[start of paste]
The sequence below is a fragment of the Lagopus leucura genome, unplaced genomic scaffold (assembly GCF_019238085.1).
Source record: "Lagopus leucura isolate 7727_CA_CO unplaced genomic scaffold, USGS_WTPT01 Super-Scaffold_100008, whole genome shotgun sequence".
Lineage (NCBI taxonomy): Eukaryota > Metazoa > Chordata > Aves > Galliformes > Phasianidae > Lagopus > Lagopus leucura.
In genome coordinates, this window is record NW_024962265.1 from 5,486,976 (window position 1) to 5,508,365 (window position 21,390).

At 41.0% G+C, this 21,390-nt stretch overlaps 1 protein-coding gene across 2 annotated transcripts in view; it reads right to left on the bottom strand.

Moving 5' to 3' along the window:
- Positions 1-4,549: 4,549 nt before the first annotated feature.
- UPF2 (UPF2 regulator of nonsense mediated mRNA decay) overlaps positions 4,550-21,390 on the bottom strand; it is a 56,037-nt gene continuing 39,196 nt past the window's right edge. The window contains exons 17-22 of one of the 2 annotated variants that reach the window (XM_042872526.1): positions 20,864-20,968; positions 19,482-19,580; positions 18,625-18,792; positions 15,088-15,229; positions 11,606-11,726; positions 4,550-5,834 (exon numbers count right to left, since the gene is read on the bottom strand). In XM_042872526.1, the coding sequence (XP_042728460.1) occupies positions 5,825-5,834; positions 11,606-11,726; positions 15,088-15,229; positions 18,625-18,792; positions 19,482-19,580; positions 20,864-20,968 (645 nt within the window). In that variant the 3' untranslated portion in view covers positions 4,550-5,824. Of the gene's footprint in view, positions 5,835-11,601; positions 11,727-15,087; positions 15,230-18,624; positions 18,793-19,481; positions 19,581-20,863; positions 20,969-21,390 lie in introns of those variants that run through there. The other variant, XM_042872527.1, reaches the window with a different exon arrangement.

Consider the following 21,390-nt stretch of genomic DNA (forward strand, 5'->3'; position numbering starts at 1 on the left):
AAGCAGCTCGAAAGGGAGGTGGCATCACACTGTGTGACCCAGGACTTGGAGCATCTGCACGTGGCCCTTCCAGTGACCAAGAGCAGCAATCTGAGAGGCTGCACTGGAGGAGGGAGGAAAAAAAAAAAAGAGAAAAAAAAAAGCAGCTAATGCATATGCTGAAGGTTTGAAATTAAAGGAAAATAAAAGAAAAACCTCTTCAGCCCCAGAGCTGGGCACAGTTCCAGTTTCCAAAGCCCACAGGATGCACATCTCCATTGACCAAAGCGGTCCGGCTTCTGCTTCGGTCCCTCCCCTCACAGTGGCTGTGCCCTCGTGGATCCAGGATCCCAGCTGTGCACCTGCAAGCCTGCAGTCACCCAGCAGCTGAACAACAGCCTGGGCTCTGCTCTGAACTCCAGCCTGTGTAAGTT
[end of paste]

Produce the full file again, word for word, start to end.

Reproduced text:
The sequence below is a fragment of the Lagopus leucura genome, unplaced genomic scaffold (assembly GCF_019238085.1).
Source record: "Lagopus leucura isolate 7727_CA_CO unplaced genomic scaffold, USGS_WTPT01 Super-Scaffold_100008, whole genome shotgun sequence".
Lineage (NCBI taxonomy): Eukaryota > Metazoa > Chordata > Aves > Galliformes > Phasianidae > Lagopus > Lagopus leucura.
In genome coordinates, this window is record NW_024962265.1 from 5,486,976 (window position 1) to 5,508,365 (window position 21,390).

At 41.0% G+C, this 21,390-nt stretch overlaps 1 protein-coding gene across 2 annotated transcripts in view; it reads right to left on the bottom strand.

Moving 5' to 3' along the window:
- Positions 1-4,549: 4,549 nt before the first annotated feature.
- UPF2 (UPF2 regulator of nonsense mediated mRNA decay) overlaps positions 4,550-21,390 on the bottom strand; it is a 56,037-nt gene continuing 39,196 nt past the window's right edge. The window contains exons 17-22 of one of the 2 annotated variants that reach the window (XM_042872526.1): positions 20,864-20,968; positions 19,482-19,580; positions 18,625-18,792; positions 15,088-15,229; positions 11,606-11,726; positions 4,550-5,834 (exon numbers count right to left, since the gene is read on the bottom strand). In XM_042872526.1, the coding sequence (XP_042728460.1) occupies positions 5,825-5,834; positions 11,606-11,726; positions 15,088-15,229; positions 18,625-18,792; positions 19,482-19,580; positions 20,864-20,968 (645 nt within the window). In that variant the 3' untranslated portion in view covers positions 4,550-5,824. Of the gene's footprint in view, positions 5,835-11,601; positions 11,727-15,087; positions 15,230-18,624; positions 18,793-19,481; positions 19,581-20,863; positions 20,969-21,390 lie in introns of those variants that run through there. The other variant, XM_042872527.1, reaches the window with a different exon arrangement.

Consider the following 21,390-nt stretch of genomic DNA (forward strand, 5'->3'; position numbering starts at 1 on the left):
AAGCAGCTCGAAAGGGAGGTGGCATCACACTGTGTGACCCAGGACTTGGAGCATCTGCACGTGGCCCTTCCAGTGACCAAGAGCAGCAATCTGAGAGGCTGCACTGGAGGAGGGAGGAAAAAAAAAAAAGAGAAAAAAAAAAGCAGCTAATGCATATGCTGAAGGTTTGAAATTAAAGGAAAATAAAAGAAAAACCTCTTCAGCCCCAGAGCTGGGCACAGTTCCAGTTTCCAAAGCCCACAGGATGCACATCTCCATTGACCAAAGCGGTCCGGCTTCTGCTTCGGTCCCTCCCCTCACAGTGGCTGTGCCCTCGTGGATCCAGGATCCCAGCTGTGCACCTGCAAGCCTGCAGTCACCCAGCAGCTGAACAACAGCCTGGGCTCTGCTCTGAACTCCAGCCTGTGTAAGTT